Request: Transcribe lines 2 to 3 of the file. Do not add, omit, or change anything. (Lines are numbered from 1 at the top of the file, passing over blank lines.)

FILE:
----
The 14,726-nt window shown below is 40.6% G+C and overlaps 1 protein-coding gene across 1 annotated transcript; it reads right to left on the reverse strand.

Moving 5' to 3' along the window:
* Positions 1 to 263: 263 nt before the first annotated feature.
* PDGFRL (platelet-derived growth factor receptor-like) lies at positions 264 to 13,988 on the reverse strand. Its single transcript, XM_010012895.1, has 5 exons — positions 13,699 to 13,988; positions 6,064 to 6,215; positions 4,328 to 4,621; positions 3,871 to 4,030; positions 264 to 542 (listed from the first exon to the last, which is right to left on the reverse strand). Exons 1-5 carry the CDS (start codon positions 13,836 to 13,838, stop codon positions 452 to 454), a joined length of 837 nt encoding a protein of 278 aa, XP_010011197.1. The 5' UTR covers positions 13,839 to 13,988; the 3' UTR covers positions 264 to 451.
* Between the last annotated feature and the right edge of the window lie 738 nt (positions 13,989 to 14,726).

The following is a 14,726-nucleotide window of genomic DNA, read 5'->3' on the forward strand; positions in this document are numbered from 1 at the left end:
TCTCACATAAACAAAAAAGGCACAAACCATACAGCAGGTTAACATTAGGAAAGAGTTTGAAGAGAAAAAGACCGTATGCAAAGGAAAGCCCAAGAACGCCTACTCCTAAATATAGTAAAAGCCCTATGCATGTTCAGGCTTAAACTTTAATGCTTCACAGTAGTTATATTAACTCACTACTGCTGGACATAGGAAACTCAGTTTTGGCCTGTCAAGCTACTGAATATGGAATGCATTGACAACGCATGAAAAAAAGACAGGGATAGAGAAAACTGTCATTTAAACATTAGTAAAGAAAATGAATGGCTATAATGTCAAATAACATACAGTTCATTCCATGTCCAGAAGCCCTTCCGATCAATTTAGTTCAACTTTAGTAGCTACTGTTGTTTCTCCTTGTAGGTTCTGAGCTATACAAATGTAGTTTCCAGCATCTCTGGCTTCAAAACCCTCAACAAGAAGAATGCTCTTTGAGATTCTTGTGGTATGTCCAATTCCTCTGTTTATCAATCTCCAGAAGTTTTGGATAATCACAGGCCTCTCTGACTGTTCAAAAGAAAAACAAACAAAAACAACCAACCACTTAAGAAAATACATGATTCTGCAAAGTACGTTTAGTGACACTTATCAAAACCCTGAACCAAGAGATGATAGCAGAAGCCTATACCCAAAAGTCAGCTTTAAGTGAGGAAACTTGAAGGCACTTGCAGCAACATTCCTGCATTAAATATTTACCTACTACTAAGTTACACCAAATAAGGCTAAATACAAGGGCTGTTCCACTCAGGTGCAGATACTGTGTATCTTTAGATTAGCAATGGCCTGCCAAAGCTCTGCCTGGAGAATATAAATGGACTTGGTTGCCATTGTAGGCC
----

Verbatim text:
Moving 5' to 3' along the window:
* Positions 1 to 263: 263 nt before the first annotated feature.